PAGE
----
David Leonhardt Op-Ed Columnist Today is the six-month mark of Donald Trump’s presidency, and I think it’s still correct to say that his presidency is off to the least successful start in modern times. That’s not a judgment based on his policies (although regular readers surely know I’m no fan of their content). It’s instead an attempt to judge him on his own terms, as I tried to do at the 100-day mark: How effective has he been in accomplishing what he promised to accomplish?
There is no question that the communities where Trump received crucial backing — rural to small-city America — are, in many ways, on a downward trajectory. From 1990 to 2009, the percentage of births to single mothers among whites without high school diplomas grew from 21 to 51 percent; among those who completed high school, the percentage rose from 11 to 34 percent.
Today’s column is a counterpart to last week’s, in which some thoughtful liberals responded to the question, “What does the right get right?”This time around, I asked a number of conservative analysts, writers and think-tank scholars the corresponding question, “What does the left get right?”The praise voiced by liberals in the previous column for some key attributes of conservatism was surprisingly full-throated.
Muck Rack makes it simple to find people, tweets, or articles that mention any name, keyword, company, hashtag etc. We've compiled this guide to help you make the most of your search.
Selecting a term
Start searching tweets, articles from media outlets, articles mentioned in tweets, journalists'
names, titles and bios with some suggested searches:
Companies or Topics (e.g. iPhone, Microsoft)
Phrases (e.g. "cloud computing") — use quotes to keep the terms together
Twitter handles (e.g. @username) — returns those who have mentioned or replied to
Names (e.g. "David Pogue")
Hashtags (e.g. #sxsw, #london2012)
Bio details (e.g. vegan, Olympics, father)
Muck Rack's Advanced Search allows for many boolean operators.
Find results that mention multiple specified terms, use AND or
+. For example, ensure each result contains both Elon Musk and Mark Zuckerberg by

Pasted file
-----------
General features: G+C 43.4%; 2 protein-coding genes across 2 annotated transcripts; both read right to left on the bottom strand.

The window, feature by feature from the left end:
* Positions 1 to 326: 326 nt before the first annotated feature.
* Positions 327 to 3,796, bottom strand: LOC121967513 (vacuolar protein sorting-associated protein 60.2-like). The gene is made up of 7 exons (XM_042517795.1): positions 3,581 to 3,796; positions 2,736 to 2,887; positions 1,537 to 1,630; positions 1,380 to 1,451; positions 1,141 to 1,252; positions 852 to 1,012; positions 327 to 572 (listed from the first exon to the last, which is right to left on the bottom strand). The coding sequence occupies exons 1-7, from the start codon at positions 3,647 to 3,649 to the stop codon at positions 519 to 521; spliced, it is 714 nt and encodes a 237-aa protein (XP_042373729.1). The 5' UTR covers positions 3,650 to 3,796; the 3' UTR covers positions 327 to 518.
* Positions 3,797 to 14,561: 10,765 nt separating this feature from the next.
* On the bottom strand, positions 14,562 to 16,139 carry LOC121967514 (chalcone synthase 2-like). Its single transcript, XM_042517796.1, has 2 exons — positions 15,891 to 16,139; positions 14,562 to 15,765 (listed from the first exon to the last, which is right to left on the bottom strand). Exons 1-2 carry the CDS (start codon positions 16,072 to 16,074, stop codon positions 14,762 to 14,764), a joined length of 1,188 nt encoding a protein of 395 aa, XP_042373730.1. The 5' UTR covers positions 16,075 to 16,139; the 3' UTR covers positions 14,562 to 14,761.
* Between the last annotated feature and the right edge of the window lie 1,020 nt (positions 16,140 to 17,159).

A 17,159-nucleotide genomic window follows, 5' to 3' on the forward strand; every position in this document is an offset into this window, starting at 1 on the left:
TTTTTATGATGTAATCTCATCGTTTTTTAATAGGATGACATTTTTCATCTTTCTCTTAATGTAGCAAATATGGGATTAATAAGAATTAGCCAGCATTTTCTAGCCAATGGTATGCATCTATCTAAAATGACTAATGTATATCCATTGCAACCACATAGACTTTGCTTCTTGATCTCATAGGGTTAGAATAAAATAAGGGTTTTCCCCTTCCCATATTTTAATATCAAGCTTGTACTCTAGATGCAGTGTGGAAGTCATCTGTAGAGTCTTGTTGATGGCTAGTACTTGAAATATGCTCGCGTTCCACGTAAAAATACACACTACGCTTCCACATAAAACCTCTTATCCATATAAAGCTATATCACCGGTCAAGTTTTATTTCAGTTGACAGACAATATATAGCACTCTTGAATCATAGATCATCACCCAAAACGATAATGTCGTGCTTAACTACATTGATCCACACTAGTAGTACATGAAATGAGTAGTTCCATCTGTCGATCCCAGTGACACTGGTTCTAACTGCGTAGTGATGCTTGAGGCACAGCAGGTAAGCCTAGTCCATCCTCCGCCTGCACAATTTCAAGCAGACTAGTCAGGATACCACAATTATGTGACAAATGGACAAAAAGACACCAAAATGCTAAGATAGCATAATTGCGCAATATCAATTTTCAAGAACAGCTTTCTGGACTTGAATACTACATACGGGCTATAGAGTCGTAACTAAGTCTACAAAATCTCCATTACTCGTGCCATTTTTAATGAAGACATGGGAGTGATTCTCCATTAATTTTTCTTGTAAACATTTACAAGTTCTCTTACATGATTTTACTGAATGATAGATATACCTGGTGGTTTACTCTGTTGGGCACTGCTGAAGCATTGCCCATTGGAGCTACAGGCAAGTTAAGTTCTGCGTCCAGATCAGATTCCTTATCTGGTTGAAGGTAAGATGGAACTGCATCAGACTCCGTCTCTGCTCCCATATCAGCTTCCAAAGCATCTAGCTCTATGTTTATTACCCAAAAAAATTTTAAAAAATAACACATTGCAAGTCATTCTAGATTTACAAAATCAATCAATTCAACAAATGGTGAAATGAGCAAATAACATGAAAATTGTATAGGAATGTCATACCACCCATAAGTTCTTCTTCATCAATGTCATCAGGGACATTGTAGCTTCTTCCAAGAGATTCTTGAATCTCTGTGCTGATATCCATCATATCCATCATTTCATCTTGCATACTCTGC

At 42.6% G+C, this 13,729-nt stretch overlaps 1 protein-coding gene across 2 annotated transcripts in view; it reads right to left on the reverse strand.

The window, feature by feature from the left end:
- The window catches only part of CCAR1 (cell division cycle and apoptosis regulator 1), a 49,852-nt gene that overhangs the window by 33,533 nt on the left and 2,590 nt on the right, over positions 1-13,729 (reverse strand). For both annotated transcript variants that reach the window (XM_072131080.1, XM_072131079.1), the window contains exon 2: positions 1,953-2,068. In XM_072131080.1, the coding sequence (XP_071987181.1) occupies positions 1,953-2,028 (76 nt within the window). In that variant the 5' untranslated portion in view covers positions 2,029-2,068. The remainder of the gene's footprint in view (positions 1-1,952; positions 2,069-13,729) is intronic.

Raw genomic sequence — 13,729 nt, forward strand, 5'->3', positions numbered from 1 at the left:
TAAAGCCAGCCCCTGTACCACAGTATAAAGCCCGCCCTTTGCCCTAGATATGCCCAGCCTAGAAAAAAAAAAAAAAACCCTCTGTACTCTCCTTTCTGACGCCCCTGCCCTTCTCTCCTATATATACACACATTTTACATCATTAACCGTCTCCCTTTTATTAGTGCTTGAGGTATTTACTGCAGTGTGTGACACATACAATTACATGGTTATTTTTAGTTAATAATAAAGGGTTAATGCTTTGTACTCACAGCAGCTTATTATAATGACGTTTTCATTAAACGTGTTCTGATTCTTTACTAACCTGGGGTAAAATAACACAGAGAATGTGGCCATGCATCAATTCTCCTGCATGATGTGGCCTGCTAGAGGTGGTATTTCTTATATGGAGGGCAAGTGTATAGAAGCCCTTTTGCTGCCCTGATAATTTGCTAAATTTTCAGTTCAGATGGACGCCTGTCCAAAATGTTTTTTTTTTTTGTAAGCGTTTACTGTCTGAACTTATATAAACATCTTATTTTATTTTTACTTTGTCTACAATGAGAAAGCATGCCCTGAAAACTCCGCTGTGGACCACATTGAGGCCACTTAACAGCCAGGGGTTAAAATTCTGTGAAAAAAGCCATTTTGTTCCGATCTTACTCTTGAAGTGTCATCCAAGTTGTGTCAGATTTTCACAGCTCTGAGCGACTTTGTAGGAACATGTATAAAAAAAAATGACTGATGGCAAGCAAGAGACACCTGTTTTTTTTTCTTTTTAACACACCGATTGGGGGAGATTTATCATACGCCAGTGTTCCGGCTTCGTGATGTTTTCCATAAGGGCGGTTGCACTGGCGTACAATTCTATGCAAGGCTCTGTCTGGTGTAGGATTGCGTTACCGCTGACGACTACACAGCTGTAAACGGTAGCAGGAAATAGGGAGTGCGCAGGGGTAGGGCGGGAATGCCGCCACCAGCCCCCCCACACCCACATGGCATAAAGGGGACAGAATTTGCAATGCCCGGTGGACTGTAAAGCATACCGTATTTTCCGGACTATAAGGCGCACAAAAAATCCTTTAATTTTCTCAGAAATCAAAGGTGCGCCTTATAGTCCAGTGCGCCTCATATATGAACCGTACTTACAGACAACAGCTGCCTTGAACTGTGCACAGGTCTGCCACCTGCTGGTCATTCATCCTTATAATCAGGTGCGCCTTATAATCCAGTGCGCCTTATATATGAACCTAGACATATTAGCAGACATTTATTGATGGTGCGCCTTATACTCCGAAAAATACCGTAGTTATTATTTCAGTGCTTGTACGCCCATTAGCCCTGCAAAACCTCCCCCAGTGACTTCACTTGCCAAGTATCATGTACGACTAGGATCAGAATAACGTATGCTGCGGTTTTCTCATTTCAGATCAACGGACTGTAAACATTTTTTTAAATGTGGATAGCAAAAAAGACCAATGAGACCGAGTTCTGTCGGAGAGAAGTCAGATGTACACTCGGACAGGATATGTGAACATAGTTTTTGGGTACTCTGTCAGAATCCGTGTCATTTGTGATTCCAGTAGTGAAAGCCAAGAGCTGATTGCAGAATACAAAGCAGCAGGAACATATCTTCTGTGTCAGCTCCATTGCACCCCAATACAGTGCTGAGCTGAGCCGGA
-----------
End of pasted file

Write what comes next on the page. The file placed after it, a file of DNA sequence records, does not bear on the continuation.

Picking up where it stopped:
searching Obama AND Romney or Obama + Romney.
Use the operators OR or , to broaden your search when you'd like either of
multiple terms to appear in results. (This is the default behavior of our search when no operators
are used.) For example, search for democrat OR republican to find results that refer to
Democrats and/or Republicans.
Use NOT or - to subtract results from your search. For
example, searching Disney will yield results about the Walt Disney Company as well as Walt Disney
World Resort. To exclude mentions of Disney World, search for Disney -World or Disney
When using one of these operators with a phrase, enclose it in quotation marks. For example, you can
find results about smartphones excluding Apple's iPhone 4S by searching smartphone -"iPhone
Exact case matching or punctuation
If you're searching for a brand name or keyword that relies on specific punctuation marks or capitalization, you can
find results that match your exact query by adding matchcase: before the keyword you're searching for, like matchcase:E*TRADE .
Use parentheses to separate multiple
boolean phrases. For example, to find journalists talking about having fun in Disney World or
Disneyland, search for ("disney world" OR disneyland) AND fun.
An asterisk can be used to search for any variation of a root word truncated by the asterisk. For example, searching for admin* will return results for administrator, administration, administer, administered, etc.
A near operator is an AND operator where you can control the distance between the words. You can vary the distance the near operation uses by adding a forward slash and number (between 0-99) such as strawberries NEAR/10 "whipped cream", which means the strawberries must exist within 10 words of "whipped cream".